Sunday, July 6th, 2008
When I moved to D’Escousse, Isle Madame, in 1971, the island had at least eight gas stations, all representing major oil companies – Gulf, Shell, Esso, Irving. They were full-service businesses, selling gas, oil, tires, batteries, accessories, lube jobs, minor repairs and tune-ups. Some of them also did bodywork and paint jobs. Two were new car dealerships: Clarence Martell sold Chevs, and his cousin Leo sold Fords.
Five of those eight stations have run out of gas. One stands abandoned, another has been levelled, and three have been converted to other uses: a fiberglass boat factory, a heritage centre and an auto-repair shop. Of the three surviving stations, two are essentially unchanged, but one has morphed into a little retail node which includes a convenience store, fast food services, a propane depot and a car wash.
These changes echo a nation-wide movement away from traditional service stations and towards self-serve gas bars, often coupled with convenience stores. Between Halifax and D’Escousse, gravel lots mark the sites of vanished service stations in Heatherton, Salt Springs, Marshy Hope, Sutherland’s River and elsewhere.
The vanished stations may be no terrible loss on the TransCanada Highway, but it’s another story on the back roads and secondary highways. There’s hardly a place left to buy a chocolate bar, let alone a tank of fuel, in the 80 km between St. Peters and Sydney.
Yet though rural communities may not offer economies of scale, they do still represent a market. Years ago, when the major oil companies shut down their local heating-fuel businesses, a wide-awake entrepreneur named Greg Boucher established Greg’s Fuels and built a thriving home-heating operation in the niche vacated by Big Oil. He expanded into the gasoline business, and when major companies like Esso abruptly severed their long-standing relationships with outlets like Poirier’s Garage in D’Escousse, Greg’s Fuels – head office, Arichat, NS – was ready to fill the gap.
Boucher ultimately built a chain of service stations reaching into New Brunswick, just as Wilson’s Fuel expanded elsewhere. (The former Petro-Canada station in West Arichat is now a Wilson’s convenience store/gas bar.) But then along came Emera, the energy company that grew out of Nova Scotia Power. Emera bought Greg’s Fuels, and promptly closed down the head office and many of the stations.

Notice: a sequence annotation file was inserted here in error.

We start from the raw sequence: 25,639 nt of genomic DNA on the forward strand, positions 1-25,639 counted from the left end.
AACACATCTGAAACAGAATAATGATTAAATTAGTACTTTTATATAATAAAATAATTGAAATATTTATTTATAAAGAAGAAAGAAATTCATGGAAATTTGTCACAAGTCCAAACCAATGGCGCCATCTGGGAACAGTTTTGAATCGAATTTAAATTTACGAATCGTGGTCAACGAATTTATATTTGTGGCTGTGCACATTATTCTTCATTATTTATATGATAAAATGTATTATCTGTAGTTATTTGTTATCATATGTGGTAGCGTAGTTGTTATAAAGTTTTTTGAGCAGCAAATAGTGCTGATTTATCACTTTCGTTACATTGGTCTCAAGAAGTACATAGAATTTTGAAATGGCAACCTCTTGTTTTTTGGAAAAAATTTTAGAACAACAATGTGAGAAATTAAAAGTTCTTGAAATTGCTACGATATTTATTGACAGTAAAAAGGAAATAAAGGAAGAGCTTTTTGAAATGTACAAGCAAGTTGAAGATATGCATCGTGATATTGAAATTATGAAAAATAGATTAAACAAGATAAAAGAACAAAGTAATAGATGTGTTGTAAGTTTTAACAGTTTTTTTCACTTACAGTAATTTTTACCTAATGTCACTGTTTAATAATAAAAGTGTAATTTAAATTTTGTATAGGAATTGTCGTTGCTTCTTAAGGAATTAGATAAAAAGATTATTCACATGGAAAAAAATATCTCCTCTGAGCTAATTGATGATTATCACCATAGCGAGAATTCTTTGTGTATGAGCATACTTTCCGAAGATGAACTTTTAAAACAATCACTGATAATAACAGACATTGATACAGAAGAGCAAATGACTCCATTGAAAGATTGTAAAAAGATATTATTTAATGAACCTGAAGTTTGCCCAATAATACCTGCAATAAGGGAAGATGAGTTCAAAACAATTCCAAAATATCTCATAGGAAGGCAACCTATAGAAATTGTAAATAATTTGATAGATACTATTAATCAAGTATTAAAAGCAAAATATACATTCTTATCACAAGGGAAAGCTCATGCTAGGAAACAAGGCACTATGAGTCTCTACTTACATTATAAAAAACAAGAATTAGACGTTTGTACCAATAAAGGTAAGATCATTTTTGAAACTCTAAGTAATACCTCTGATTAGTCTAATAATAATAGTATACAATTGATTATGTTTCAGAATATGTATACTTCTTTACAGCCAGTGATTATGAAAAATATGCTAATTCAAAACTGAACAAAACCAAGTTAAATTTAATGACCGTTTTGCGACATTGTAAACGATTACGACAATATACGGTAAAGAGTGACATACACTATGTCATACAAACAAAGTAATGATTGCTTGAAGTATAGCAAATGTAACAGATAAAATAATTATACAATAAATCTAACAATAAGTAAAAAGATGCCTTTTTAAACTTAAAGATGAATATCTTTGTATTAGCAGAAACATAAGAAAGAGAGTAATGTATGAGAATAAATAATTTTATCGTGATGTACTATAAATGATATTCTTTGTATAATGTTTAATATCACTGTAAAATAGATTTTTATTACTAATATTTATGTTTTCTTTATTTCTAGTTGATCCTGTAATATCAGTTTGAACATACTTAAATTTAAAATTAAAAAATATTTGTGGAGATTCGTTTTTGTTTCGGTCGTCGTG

The Poiriers in D’Escousse eventually found their competitors were selling fuel for less than they themselves were paying for it. They stopped selling fuel, and within a couple of years they closed the station and retired. That left us with an 8-km drive to the nearest gas pumps.
But the oil business – and the Acadians – are irrepressible. After Emera bought Greg’s Fuels, Greg’s customers migrated en masse to a new distributor in Arichat, Boudreau’s Fuels, established in 1995. Boudreau’s Fuels is owned by four Boudreaus, two cousins and their wives – Brian and Lisa, Lloyd and Viola. In the beginning, the two men drove the company’s two trucks. Now, with seven trucks and 10 employees, Boudreau’s is the dominant fuel supplier in the area. And rightly so. I’ve done business with them for a decade, and they’re a pleasure to deal with.
And their whole business is built on their perception that though rural communities may not offer economies of scale, they do still represent a market. Which brings us to Caper Gas.
Caper Gas is the Boudreaus’ new venture – a business aimed squarely at rural consumers abandoned by Big Oil, a business which actually returns gasoline retailing to its roots. In the beginning, after all, gas was sold from a hand-cranked gas pump out in front of a general store. Service stations came later. But why shouldn’t a general store sell gas again? As a standalone business, gasoline retailing may not be very rewarding – but as a community service, as part of a broader business, and as a generator of traffic to a store, it may make a great deal of sense.
The Boudreaus commissioned a smart corporate orange and green logo derived from the Cape Breton flag, and adopted the Cape Breton phrase “drive ‘er” as their motto. They developed a micro-station format, with a fat above-ground tank and a single pump for regular gas. They found partners in small Cape Breton general stores like G.H. Smith and Son in Orangedale, the Fleur de Lis Store in Rockdale, Ehler’s Convenience in Whycocomagh, and – of course – Shamrock Store in D’Escousse, run by my friends Pearl and Raymond LeBlanc. Four outlets now, two coming soon, more in development.
And when Wilson’s recently chose to build up a great fund of consumer ill-will by peevishly and publicly allowing rural gas pumps to run dry, the phone was ringing furiously in Arichat. Would Caper Gas be coming to other Cape Breton locations?
Soon, soon! Drive ‘er, chers Boudreaus!